Regular Digital Health Wire readers could probably guess that 2021 was a spectacular year for digital health funding, and Rock Health’s latest full-year report confirms that investment in the space topped even the most bullish expectations.
- Total funding for US digital health startups climbed to $29.1B across 729 investments, nearly doubling 2020’s former record of $14.9B. The growth was shaped by 88 different $100M+ rounds combining for $16.6B, including four of the largest digital health raises of the decade: Noom ($540M), Ro ($500M), Mindbody ($500M), and Commure ($500M). [Chart 1]
- M&A activity grew at a similarly breakneck pace, with 272 M&A moves easily eclipsing 2020’s total of 146. Last year also saw a record 23 companies go public through either SPAC mergers (15) or IPOs (8), shattering the previous record of 8 exits set in 2020. [Chart 2]
- The most funded value propositions of the year included R&D catalysts such as decentralized trials ($5.8B) and on-demand healthcare ($4.5B). Healthcare marketplaces were among the fastest growing segments, with 3.2x funding growth driven by D2C marketplaces like Mindbody and caregiver marketplaces like Honor. [Chart 3]
- Mental healthcare was the most popular clinical indication among investors ($5.1B), raising $3.3B more than any other clinical focus. Outside of the pandemic’s less-than-stellar impact on many people’s mental health, this area has seen a funding frenzy due to the rise of virtual behavioral health platforms such as Lyra Health and NOCD. [Chart 4]
Despite last year’s record breaking digital health funding, Rock Health’s view on the market was that it “wasn’t an across-the-board bubble, but it wasn’t placid water either.” Many companies are exceeding pre-pandemic projections by wide margins, and it’s possible that historical digital health benchmarks are too low, as opposed to today’s valuations being too high. If these companies can find a way to sustain their momentum beyond the pandemic, there’s a chance we could see a repeat performance in 2022.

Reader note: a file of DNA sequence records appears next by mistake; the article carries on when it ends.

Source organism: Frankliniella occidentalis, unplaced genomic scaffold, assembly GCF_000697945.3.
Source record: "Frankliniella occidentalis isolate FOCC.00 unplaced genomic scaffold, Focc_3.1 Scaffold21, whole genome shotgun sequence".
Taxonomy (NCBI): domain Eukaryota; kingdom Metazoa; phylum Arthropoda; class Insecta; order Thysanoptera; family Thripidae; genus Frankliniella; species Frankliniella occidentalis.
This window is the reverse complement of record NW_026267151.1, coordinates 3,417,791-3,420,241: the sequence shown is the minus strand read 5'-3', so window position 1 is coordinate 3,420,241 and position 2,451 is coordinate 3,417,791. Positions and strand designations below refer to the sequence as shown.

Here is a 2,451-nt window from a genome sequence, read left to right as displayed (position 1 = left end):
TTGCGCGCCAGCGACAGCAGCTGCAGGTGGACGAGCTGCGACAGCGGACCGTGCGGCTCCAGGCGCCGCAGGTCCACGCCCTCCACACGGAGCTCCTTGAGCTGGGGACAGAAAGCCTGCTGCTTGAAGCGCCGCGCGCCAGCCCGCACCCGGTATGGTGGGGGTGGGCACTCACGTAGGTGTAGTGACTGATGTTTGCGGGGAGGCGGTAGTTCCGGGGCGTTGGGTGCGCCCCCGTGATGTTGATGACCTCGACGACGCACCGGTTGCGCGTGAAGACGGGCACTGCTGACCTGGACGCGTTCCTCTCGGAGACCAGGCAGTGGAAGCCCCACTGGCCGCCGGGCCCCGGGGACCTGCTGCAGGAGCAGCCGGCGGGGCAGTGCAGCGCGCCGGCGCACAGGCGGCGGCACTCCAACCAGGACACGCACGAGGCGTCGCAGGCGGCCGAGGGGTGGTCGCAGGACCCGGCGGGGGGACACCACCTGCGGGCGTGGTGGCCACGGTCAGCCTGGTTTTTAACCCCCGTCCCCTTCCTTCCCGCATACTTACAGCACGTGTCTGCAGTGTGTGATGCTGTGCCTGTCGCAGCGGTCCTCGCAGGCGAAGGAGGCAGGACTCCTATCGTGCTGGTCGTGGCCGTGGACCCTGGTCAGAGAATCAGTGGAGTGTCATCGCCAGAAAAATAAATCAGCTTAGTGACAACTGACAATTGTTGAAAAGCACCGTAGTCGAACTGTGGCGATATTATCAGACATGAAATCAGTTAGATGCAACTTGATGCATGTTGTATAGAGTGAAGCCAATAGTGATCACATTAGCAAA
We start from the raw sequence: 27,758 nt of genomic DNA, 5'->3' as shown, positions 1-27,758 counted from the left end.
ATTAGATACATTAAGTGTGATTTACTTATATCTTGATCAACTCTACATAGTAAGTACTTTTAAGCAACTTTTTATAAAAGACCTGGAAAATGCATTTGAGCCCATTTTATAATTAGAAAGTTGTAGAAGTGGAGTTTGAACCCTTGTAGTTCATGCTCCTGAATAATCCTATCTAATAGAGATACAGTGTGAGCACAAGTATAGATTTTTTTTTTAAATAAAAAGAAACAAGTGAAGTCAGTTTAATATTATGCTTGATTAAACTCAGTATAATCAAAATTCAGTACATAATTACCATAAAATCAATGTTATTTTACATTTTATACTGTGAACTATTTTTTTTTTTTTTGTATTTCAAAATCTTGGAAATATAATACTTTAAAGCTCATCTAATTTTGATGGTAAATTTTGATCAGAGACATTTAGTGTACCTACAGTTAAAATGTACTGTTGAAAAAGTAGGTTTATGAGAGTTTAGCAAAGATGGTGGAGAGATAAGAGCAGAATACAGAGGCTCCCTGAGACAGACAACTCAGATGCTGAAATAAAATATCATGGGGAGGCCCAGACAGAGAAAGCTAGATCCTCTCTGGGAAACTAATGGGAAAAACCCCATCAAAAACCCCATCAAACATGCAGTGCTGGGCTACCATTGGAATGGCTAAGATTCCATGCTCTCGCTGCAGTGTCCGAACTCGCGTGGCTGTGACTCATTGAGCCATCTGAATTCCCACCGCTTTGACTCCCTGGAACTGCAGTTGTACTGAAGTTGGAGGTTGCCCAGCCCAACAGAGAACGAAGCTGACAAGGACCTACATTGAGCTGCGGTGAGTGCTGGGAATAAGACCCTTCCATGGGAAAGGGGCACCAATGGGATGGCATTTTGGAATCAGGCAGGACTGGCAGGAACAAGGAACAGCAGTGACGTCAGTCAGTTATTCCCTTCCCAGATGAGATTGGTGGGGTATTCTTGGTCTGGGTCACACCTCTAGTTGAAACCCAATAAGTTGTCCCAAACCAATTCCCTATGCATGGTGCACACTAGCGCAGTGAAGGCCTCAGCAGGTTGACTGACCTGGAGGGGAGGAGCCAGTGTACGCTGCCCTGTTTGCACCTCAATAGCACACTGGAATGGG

With three months left in 2021, digital health funding has reached a staggering total of $21.3b across 541 deals.
To put that number into perspective, last year was the first year that total digital health funding surpassed $10b, and 2019’s total was a small-by-comparison $7.9b.
These figures are from Rock Health’s Q3 2021 Digital Health Funding Report, which analyzed how 2021’s financing boom is shifting market expectations and creating a landscape that’s ripe for consolidation.
Funding themes remained similar to prior years, with investors focusing on value propositions such as R&D software and clinical indications like mental health. R&D funding was lifted by mega rounds from XtalPi ($400m) and Reify Health ($220m), while mental health services saw an influx of capital at Spring Health ($190m) and SonderMind ($150m).
Most funded value propositions:
- R&D catalysts ($4.7b)
- On-demand healthcare ($3.4b)
- Treatment of disease ($3.1b)
- Fitness & wellness ($2.9b)
- Non-clinical workflow ($2.1b)
- Consumer health information ($2.0b)
Most funded clinical indications:
- Mental health ($3.1b)
- Cardiovascular disease ($1.4b)
- Diabetes ($1.4b)
- Primary care ($1.4b)
- Oncology ($1.2b)
- Substance use disorder ($793m)
This year’s unprecedented funding signals that investors are betting on a continued surge in healthcare innovation, but the wave of new entrants is creating a clutter of digital health options for patients and providers. As the market begins to call for more unified offerings, companies are turning to M&A for the answer.
The 216 digital health M&A deals through the first three quarters of the year have already eclipsed the 146 deals in 2020. Companies like Headspace and Ginger have combined to vertically integrate their solutions to provide their user base with a deeper well of resources. Other deals, like K Health’s recent Trusst acquisition, are focusing on horizontal integration to serve multiple channels with a single tech interface.
Regardless of the strategy, the rate of the dealmaking is causing many to wonder if company valuations can continue rising at the same pace for much longer, but for now it seems like we could be in the early innings of another record breaking Q4.